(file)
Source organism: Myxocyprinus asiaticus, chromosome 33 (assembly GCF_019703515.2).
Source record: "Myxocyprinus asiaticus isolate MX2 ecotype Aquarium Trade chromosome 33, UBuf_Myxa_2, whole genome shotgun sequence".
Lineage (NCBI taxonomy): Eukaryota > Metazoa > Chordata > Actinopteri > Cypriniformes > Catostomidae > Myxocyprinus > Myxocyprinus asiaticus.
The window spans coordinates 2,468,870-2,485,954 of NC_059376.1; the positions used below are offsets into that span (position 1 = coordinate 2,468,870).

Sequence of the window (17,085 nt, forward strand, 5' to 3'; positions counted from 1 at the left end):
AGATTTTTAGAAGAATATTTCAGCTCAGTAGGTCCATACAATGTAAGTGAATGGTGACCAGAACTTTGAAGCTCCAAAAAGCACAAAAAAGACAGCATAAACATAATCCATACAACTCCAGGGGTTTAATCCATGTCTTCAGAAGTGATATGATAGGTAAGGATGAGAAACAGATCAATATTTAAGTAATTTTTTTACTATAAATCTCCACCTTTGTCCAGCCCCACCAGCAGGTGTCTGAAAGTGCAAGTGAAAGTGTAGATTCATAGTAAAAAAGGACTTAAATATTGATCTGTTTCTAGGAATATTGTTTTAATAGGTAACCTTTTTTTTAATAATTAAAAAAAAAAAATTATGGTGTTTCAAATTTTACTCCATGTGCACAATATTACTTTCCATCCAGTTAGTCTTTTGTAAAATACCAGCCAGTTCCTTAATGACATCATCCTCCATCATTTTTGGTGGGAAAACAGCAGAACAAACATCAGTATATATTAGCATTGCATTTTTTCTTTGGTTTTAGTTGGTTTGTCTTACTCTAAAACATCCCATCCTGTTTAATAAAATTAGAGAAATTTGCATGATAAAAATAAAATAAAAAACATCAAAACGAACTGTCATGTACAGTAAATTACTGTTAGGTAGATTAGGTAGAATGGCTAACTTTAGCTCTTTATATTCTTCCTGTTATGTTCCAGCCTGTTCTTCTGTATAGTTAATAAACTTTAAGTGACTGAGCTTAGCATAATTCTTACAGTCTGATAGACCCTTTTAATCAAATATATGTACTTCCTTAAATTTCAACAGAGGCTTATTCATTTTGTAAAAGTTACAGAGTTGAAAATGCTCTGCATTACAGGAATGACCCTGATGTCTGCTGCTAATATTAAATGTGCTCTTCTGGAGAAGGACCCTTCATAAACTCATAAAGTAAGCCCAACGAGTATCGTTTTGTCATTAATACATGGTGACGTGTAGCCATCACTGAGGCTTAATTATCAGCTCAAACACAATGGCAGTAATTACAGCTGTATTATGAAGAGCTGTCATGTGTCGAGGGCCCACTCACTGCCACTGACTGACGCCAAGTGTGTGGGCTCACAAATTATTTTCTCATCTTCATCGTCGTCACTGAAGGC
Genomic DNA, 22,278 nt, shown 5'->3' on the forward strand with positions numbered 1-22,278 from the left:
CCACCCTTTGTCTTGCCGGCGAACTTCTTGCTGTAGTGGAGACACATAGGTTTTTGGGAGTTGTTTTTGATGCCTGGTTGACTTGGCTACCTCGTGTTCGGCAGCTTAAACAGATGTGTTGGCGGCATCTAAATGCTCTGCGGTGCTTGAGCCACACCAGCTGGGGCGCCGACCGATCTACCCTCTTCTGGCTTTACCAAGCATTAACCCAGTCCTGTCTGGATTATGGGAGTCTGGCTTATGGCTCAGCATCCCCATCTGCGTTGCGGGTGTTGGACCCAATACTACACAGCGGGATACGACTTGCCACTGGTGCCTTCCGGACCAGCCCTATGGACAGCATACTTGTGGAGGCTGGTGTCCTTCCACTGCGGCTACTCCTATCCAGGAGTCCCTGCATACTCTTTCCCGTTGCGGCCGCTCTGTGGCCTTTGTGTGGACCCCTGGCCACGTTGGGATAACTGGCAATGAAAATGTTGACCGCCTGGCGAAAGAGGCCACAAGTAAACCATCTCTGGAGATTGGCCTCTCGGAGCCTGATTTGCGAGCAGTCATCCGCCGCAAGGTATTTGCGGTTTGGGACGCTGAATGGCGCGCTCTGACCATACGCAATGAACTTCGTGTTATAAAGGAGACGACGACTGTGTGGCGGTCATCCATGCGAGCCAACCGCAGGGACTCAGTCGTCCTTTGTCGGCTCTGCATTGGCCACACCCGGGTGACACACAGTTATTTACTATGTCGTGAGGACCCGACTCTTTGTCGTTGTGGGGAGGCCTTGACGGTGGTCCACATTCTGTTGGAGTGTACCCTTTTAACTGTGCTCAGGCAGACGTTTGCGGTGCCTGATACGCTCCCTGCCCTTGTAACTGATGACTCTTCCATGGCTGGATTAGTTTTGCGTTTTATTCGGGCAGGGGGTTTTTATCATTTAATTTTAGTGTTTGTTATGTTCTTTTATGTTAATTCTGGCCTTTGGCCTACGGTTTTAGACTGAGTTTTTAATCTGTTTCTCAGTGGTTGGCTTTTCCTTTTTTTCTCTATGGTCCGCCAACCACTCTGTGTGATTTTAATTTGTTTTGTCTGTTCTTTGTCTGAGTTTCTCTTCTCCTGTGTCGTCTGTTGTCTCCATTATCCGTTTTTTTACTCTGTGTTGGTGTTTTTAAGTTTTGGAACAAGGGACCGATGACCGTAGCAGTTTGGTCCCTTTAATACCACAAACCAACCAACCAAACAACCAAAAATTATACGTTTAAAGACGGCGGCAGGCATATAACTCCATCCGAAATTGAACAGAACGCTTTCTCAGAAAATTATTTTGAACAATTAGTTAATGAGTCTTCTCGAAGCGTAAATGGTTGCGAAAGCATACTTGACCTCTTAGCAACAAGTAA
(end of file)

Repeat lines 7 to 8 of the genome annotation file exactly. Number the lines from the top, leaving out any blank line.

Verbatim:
Genomic DNA, 22,278 nt, shown 5'->3' on the forward strand with positions numbered 1-22,278 from the left:
CCACCCTTTGTCTTGCCGGCGAACTTCTTGCTGTAGTGGAGACACATAGGTTTTTGGGAGTTGTTTTTGATGCCTGGTTGACTTGGCTACCTCGTGTTCGGCAGCTTAAACAGATGTGTTGGCGGCATCTAAATGCTCTGCGGTGCTTGAGCCACACCAGCTGGGGCGCCGACCGATCTACCCTCTTCTGGCTTTACCAAGCATTAACCCAGTCCTGTCTGGATTATGGGAGTCTGGCTTATGGCTCAGCATCCCCATCTGCGTTGCGGGTGTTGGACCCAATACTACACAGCGGGATACGACTTGCCACTGGTGCCTTCCGGACCAGCCCTATGGACAGCATACTTGTGGAGGCTGGTGTCCTTCCACTGCGGCTACTCCTATCCAGGAGTCCCTGCATACTCTTTCCCGTTGCGGCCGCTCTGTGGCCTTTGTGTGGACCCCTGGCCACGTTGGGATAACTGGCAATGAAAATGTTGACCGCCTGGCGAAAGAGGCCACAAGTAAACCATCTCTGGAGATTGGCCTCTCGGAGCCTGATTTGCGAGCAGTCATCCGCCGCAAGGTATTTGCGGTTTGGGACGCTGAATGGCGCGCTCTGACCATACGCAATGAACTTCGTGTTATAAAGGAGACGACGACTGTGTGGCGGTCATCCATGCGAGCCAACCGCAGGGACTCAGTCGTCCTTTGTCGGCTCTGCATTGGCCACACCCGGGTGACACACAGTTATTTACTATGTCGTGAGGACCCGACTCTTTGTCGTTGTGGGGAGGCCTTGACGGTGGTCCACATTCTGTTGGAGTGTACCCTTTTAACTGTGCTCAGGCAGACGTTTGCGGTGCCTGATACGCTCCCTGCCCTTGTAACTGATGACTCTTCCATGGCTGGATTAGTTTTGCGTTTTATTCGGGCAGGGGGTTTTTATCATTTAATTTTAGTGTTTGTTATGTTCTTTTATGTTAATTCTGGCCTTTGGCCTACGGTTTTAGACTGAGTTTTTAATCTGTTTCTCAGTGGTTGGCTTTTCCTTTTTTTCTCTATGGTCCGCCAACCACTCTGTGTGATTTTAATTTGTTTTGTCTGTTCTTTGTCTGAGTTTCTCTTCTCCTGTGTCGTCTGTTGTCTCCATTATCCGTTTTTTTACTCTGTGTTGGTGTTTTTAAGTTTTGGAACAAGGGACCGATGACCGTAGCAGTTTGGTCCCTTTAATACCACAAACCAACCAACCAAACAACCAAAAATTATACGTTTAAAGACGGCGGCAGGCATATAACTCCATCCGAAATTGAACAGAACGCTTTCTCAGAAAATTATTTTGAACAATTAGTTAATGAGTCTTCTCGAAGCGTAAATGGTTGCGAAAGCATACTTGACCTCTTAGCAACAAGTAA